Commentary: Read to Me

by David Brox, davidbrox@shukc.com

I am a big fan of debate and lively conversation.  I like to jump in on controversial topics and in some cases argue points that I don’t necessarily believe in.  All in an effort to stimulate thoughts and provoke conversation.  Some times these conversations happen on Facebook and I ran across a post that asked a question and I am paraphrasing.

Are low income black people no better off today than they were just after the civil rights laws passed?

Without a second of thought I jumped right in and said of course it is.  It is possible for anyone today to succeed and achieve their goals.  I have plenty of examples of people I know personally that are successful and are doing big things in their lives.  Again I didn’t commit to an incredible amount of thought to my answer.  I didn’t have stats or numbers to back up my claims.  Just a thought that if I was able to graduate from high school, college and earn a good living that it had to be “better”.

At this point I got schooled.  I do not know the young lady but she owned me in my jaded way of thinking.  Perhaps I was blind to the fact that my accomplishments or ones of my friends doesn’t necessarily mean things are “better”.  I have probably spent more time thinking this through than I should but the conversation hit home with me.  Sure I am an example of what is possible but by no means is my situation or that of many peers of mine the rule, sadly we are the exception.  It took me some time but I started digging into it a bit and the first quote that hit me was this.

“More than 72 percent of children in the African-American community are born out of wedlock.”

Don Lemon on Saturday, July 27th, 2013 in a commentary on CNN

I read this and thought no way that is possible but dug further and there are stats out there that show this to be factual.  My parents were married but divorced when I was very young.  I was raised along with 2 brothers and a sister primarily by my mother on 10th and Freeman in KCK.  Early on we were on welfare and needless to say struggled.  What I have miscalculated through out my life is that I beat long odds.

How?

I am certain the turning point for me was being in the second class of Project Choice.  I had just been assured a scholarship to continue my education.  The odds that I was going to college short of having that opportunity are slim to none.  I literally got my first taste of a silver spoon being shoved in my mouth.  Another miscalculation in my life however was not seeing again that I have beaten some long odds.  I certainly was not the only one that was a part of that Project Choice class but I would guess the graduation rate with what essentially was a full ride was low.  I don’t have the data but I saw a good number come and go from K-State and miss that opportunity.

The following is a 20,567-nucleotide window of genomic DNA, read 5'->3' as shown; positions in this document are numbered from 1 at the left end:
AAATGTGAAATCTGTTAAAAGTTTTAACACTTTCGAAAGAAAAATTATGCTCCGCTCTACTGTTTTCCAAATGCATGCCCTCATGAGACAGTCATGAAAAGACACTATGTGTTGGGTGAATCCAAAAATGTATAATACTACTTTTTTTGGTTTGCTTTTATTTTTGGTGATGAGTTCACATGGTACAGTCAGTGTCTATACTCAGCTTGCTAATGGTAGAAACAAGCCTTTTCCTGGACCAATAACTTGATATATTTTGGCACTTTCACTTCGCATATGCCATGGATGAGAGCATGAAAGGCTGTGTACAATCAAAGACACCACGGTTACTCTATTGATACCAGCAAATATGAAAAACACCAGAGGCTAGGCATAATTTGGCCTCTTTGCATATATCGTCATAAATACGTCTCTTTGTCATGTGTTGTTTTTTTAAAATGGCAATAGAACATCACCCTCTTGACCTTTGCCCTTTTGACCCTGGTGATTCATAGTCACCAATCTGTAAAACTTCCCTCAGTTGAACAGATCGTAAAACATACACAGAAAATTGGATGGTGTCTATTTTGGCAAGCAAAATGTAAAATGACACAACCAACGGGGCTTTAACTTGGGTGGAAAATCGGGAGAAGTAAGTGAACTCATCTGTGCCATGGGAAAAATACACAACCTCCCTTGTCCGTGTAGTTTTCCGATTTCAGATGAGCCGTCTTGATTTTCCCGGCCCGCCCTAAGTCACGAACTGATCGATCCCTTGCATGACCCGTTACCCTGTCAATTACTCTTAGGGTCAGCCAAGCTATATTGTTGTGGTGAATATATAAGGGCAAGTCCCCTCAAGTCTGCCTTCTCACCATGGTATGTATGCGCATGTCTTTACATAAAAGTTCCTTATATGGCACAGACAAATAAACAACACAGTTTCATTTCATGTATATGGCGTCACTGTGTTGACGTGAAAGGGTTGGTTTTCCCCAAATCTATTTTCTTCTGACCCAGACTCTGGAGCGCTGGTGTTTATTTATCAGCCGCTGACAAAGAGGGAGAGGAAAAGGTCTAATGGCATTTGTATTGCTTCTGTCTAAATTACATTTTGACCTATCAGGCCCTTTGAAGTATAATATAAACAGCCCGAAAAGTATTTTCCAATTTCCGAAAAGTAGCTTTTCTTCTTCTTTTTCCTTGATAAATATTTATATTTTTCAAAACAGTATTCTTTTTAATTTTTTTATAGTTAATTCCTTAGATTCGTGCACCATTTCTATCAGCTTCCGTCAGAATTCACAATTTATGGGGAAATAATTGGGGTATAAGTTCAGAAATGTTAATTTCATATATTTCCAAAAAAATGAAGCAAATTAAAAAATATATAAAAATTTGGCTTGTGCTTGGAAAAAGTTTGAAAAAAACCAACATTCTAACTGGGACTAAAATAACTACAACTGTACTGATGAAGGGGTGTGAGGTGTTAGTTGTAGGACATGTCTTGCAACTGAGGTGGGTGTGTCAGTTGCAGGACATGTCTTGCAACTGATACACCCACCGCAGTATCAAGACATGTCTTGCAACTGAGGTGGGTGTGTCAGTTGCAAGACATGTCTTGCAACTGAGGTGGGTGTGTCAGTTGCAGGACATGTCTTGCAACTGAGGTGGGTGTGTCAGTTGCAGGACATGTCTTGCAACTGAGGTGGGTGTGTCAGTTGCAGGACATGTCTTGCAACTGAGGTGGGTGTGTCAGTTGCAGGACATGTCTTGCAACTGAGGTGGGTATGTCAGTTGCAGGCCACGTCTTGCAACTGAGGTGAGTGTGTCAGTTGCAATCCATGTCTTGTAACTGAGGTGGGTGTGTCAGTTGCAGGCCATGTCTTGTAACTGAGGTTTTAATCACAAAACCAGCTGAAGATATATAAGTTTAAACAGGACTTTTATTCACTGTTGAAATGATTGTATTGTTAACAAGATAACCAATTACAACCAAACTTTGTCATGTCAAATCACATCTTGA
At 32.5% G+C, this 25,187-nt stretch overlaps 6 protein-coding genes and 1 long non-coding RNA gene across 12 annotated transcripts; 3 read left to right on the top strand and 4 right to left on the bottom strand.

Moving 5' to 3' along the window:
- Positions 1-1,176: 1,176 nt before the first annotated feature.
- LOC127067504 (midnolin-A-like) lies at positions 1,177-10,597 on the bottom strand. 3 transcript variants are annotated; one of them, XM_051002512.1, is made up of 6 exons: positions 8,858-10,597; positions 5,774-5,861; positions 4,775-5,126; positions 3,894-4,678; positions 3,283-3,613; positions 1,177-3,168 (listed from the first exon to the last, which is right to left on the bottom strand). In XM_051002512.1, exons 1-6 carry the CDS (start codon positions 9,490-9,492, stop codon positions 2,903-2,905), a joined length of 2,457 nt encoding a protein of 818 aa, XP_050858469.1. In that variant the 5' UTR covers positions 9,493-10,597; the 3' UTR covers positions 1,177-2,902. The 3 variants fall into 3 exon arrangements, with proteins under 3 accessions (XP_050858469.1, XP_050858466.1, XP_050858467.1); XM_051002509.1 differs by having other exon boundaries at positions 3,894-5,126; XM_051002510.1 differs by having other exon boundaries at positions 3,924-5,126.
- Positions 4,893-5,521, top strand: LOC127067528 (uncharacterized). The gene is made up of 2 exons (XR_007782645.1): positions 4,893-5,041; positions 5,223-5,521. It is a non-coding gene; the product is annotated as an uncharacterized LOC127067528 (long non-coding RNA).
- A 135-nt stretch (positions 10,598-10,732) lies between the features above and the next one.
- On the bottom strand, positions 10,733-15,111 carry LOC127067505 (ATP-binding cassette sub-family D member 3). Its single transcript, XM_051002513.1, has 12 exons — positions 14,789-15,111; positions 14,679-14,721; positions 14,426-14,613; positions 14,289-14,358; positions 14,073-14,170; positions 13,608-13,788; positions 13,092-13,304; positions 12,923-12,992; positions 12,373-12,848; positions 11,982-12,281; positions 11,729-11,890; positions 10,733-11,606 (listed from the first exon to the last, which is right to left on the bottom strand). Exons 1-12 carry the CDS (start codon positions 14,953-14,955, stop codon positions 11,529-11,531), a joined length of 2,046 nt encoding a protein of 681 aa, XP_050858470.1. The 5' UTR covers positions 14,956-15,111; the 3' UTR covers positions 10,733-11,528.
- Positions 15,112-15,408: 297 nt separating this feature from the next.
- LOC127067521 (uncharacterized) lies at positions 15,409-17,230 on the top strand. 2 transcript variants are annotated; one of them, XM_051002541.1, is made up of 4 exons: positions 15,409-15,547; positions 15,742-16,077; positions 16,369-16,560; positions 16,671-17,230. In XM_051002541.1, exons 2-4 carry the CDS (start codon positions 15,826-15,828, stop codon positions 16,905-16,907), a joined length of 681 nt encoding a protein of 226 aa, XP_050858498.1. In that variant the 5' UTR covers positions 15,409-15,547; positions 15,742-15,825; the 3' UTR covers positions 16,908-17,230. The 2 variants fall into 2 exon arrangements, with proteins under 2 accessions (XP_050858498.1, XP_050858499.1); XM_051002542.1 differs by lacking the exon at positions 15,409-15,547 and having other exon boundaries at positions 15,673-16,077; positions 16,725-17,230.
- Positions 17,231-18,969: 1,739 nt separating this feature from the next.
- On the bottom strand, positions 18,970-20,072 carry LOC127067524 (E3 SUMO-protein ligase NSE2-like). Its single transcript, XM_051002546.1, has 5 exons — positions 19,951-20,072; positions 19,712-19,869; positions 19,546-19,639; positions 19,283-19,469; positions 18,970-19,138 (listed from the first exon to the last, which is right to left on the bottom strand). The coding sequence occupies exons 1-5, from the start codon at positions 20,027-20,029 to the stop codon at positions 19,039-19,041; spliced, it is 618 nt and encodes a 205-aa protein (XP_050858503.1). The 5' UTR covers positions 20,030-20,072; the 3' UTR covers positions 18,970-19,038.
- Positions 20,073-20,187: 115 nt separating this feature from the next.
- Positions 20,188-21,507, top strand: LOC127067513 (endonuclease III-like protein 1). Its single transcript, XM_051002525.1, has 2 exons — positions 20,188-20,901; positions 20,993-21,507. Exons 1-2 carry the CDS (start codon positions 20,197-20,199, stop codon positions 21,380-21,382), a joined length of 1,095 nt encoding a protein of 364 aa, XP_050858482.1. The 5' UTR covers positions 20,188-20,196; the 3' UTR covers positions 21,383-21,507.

Sure it is great for me.  I made it and I can’t tell you how many times I have seen kids from the city with a sole desire to get out of the situation they are in.  There is much debate about seeing talent leave the city for an increased chance of success.  This was no more clearer to me than what I watched Friday night at Mill Valley.  Our two Future Prospect in 2015 Daniel Jackson and Brison Cobbins flat dominated for Bishop Miege.  I could not be happier for them and the success they are finding.  Both are likely on a path to a scholarship to get an opportunity at a free education.  In my old way of thinking this is great news.  Two kids beating the odds and finding success.  My new way of thinking however has changed and I ask this question.

Is anything “better” if you have to defeat long odds to succeed?

Nothing in life is guaranteed.  Statistically speaking though I would gladly take a 8 out of 10 chance than 5 out of 10.  I love what I do with SHUKC and while I am not able to do as much as I have done in the past I still enjoy following the students.  Getting to talk and provide some small amount of advice in hopes of helping secure scholarship opportunities is gratifying.  I have however decided that it isn’t enough and while I can’t fix everything there are some other things I could be doing to help.

I have been tweeting and on our Facebook page talking about book drives and a possible event to have current and former student athletes participate.  Not only would participating in an event like this be good for the community but good for your college resume.  I have latched on to reading and I want to try and engage with 1st – 3rd grade students to read and provide books for them.  Details to come as I work on some contacts in the community.  I would love to hear from teachers, parents of young kids and anyone else with ideas and thoughts on how we can in a small way try to help.  I want to dedicate time to this effort and if I can leverage my relationships with the sports teams to help provide some interaction with athletes and the kids, then it will be well worth it.

All feedback is welcome.

 

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